The Puppet Masters (1994)

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This flick had a lot going for it: A story by Robert Heinlein; a screenplay adapted by David S. Goyer (well, among others); a cast led by Donald Sutherland, Keith David, and Will Patton; and a bunch of slug-like, mind-controlling aliens. Unfortunately, these wonderful ingredients were thrown together so haphazardly that the result is typical Hollywood fare, complete with an overabundance of car chases, explosions, and choreographed fist fights. The film also demonstrates — yet again — that if you want to save the planet from malevolent alien invaders, you don’t hire young, flirty federal agents (Julie Warner and Eric Thai) to do it. Although the movie does, in fact, revolve around them, these two so-called protagonists mostly just get in the way of their veteran counterparts as their forced, pedantic sexual tension ratchets up, eventually culminating in one of the most awkward and unintentionally-funny shower scenes ever filmed.

The Puppet Masters is not without its charms, however. It does try, earnestly, to respect Heinlein’s thoughtful source material — and it’s chock full of gory, practical effects involving those icky, aforementioned alien slugs. It also features outdated technology from the 1990s, such as floppy disks and pagers, while managing to be entertaining in a so-bad-it’s-good kind of way.

I adore the genre (as well as the ’90s) but The Puppet Masters isn’t the most solid entry. It’s on-par with John Carpenter’s remake of Village of the Damned (1995). But it’s not as good as Phantoms (1998) or The Arrival (1996), and I really shouldn’t even mention true classics, like Invasion of the Body Snatchers (1978), in the same breath.

Even though the alien slugs were awesome and gross, I can’t, in good conscience, rate The Puppet Masters better than Klute (lol). It gets two pot leafs out of five:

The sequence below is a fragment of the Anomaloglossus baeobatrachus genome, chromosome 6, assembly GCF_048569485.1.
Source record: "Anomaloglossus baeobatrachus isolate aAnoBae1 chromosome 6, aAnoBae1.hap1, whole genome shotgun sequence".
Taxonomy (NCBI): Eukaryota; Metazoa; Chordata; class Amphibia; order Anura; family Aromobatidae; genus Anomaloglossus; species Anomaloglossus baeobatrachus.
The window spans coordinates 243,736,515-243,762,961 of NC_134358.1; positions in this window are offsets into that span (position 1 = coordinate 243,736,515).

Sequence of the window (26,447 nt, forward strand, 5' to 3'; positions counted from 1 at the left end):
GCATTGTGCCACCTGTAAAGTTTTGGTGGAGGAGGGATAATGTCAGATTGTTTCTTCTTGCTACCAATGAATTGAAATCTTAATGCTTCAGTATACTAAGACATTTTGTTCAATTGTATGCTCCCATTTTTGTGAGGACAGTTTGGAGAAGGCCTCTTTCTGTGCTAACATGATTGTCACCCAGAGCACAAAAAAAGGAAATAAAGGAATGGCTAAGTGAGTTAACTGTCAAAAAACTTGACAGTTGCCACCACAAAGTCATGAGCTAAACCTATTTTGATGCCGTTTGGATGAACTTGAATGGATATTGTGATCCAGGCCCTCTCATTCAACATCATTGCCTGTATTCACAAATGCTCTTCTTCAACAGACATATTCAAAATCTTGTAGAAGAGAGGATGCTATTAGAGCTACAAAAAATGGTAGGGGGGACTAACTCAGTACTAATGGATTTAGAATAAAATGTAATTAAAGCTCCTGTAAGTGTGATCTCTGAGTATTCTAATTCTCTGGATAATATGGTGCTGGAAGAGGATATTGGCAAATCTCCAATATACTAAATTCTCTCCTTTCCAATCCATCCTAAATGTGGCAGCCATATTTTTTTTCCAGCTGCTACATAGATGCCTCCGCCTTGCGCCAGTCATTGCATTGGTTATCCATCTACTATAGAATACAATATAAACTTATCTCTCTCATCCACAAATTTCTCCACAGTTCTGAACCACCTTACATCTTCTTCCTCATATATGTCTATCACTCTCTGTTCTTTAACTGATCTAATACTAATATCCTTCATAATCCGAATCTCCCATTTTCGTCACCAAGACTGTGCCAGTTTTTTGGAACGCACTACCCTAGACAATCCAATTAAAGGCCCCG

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The Puppet Masters (1994)

Klute (1971)

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This is a fine film in many ways. It held my attention, from beginning to end, with its dark, mysterious plot, while the script toyed with some extremely interesting themes and ideas. However, Klute only scratches the ugly surfaces of its taboo subjects, merely highlighting, for example, that call girls can be cultured and complex characters. (Duh.) And that darkness lurks in the hearts of some men. (Surely, we already knew that.) Ultimately, I can’t help thinking that the subject matter has been explored further — and with defter hands — in other films.

Donald Sutherland is a weird-looking dude. But he’s also a great leading man. Jane Fonda is awesome, and I do suppose she deserves the awards that she won for this role. But the scenes in which she’s talking to her psychologist — as well-acted as they are — literally ignore the “show, don’t tell” rule that I try to live by as a writer. The best thing about Klute is Roy Scheider, who plays a pseudo-intellectual, nearly-respectable pimp. But the movie is kind of like Taxi Driver (1967)… if Taxi Driver had been directed by Adrian Lyne.

Before it meanders to a climax, Klute finds time to backhandedly blame its victimized call girl for the violent assaults she endured/unleashed. But my main problems are actually related to the direction and cinematography: There’s not much action in the film, but when it does occur, it borders on disorienting. Also, many scenes are so dimly lit that it’s difficult to discern what’s going on.

I suspect that I should award Klute three pot leafs out of five, but I’m going to be harsh on the technical crew and give it only two:
Pot Leaf Pot Leaf

Klute (1971)